“We were within three-eighths of an inch every time,” Dionisio said.
Without GNSS, Dionisio would have likely used optical total stations to transfer ground control, floor by floor. It’s a traditional method that has been in use for decades, but it has at least two weaknesses when applied to taller buildings. One is that as the building grows taller, the geometry of optical surveying becomes unfavorable. It’s more difficult to check backsights accurately because sight lines are impeded and instruments have to be pointed nearly straight down. And, thanks to trigonometry, the increasingly acute angles between the working floor and control points on the ground (or nearby buildings) inevitably expand error ellipses.
For business purposes, a less obvious but more important factor is speed; sighting several backsights from multiple positions and performing and checking resection calculations is unavoidably tedious, especially since, as mentioned, every other subcontractor (including S&F) on the construction site is waiting for surveyors to finish control so they can perform their layout and install their work on the floor.
On some tall buildings, vertical alignment is maintained with sightings through slab penetrations, and early skyscrapers sometimes used elevator shafts to hang heavy plumb bobs on wire. This system achieves adequate accuracy and was used on Millennium Tower as a check, but its effect on modern tall-building workflows is unworkable.
“If we were dependent for position on the sleeved holes we place for a vertical laser, we would have had to wait until the new slab was nearly cured before we could start work on a floor,” Dionisio said. “And frankly, that would never happen; crews want to get in there as quickly as possible, and it’s hard to hold them off. As surveyors, we don’t want to be the cause of delays.”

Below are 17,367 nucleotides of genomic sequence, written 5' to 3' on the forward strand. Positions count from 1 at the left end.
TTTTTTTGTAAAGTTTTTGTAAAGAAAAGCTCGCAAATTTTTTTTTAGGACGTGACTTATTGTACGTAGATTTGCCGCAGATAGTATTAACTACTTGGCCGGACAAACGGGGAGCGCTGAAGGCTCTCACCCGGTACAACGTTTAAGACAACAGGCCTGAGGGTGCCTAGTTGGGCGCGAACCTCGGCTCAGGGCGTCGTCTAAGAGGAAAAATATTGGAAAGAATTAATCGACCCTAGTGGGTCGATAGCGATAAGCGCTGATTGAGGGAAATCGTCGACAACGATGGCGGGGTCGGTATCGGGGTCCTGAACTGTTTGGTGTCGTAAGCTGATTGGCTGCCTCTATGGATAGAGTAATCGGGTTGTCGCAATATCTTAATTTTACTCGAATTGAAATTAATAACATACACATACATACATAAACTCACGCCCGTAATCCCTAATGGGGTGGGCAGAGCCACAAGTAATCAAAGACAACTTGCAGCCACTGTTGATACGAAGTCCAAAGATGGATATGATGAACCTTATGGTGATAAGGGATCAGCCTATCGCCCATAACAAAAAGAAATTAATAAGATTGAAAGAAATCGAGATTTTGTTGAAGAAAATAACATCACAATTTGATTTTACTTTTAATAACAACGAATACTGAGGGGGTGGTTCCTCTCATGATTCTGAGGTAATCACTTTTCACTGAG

“Before we decided on the Leica system, I thought we’d be using a vertical laser that sights through holes placed in new concrete floors,” Dionisio said. “But that method has a lot of negatives. For one thing, accuracy is only good up to 250 feet or so, and if you set the zero point during a period of sway, accuracy is degraded in a way that affects all subsequent construction.”
And placing holes in slabs is also a problem. They’re set during the pour, which meant that setting the new zero point on a new floor would require a slab that had cured to a point where it could be worked. Actually, at least two points would have had to be sleeved up per floor in order to perform resections. That could hold up work for hours and create headaches for surveyors.
“As the trades move onto a floor, their stock gets placed wherever it’s needed, and things get crowded. Just keeping vertical sight lines open is a challenge,” Dionisio said. And, we would have been responsible for closing up holes. Instead, that was someone else’s problem.”
The surveying crew could move onto a new slab as soon as it could be walked on and set the zero point and critical layout lines before other trades moved in. Since they didn’t have to work around other crews and material stockpiles, the work went faster and was more accurate.
Coordinates were provided in real time. “I thought at first I’d be doing a lot of static work and post-processing with the GNSS receivers,” Dionisio said. “But we quickly learned that wasn’t necessary.”
Dionisio set GeoMoS to compute an average position of the three building-mounted receivers every 15 minutes, and to average those readings every hour. “So to check for sway, I could compare the coordinates we were using to any past set,” he said. “Over time, I realized that sway was not an issue on this building and that we could always use the real time coordinates we had for resections. I observed very subtle movement, but nothing that affected our work or overall building tolerances.”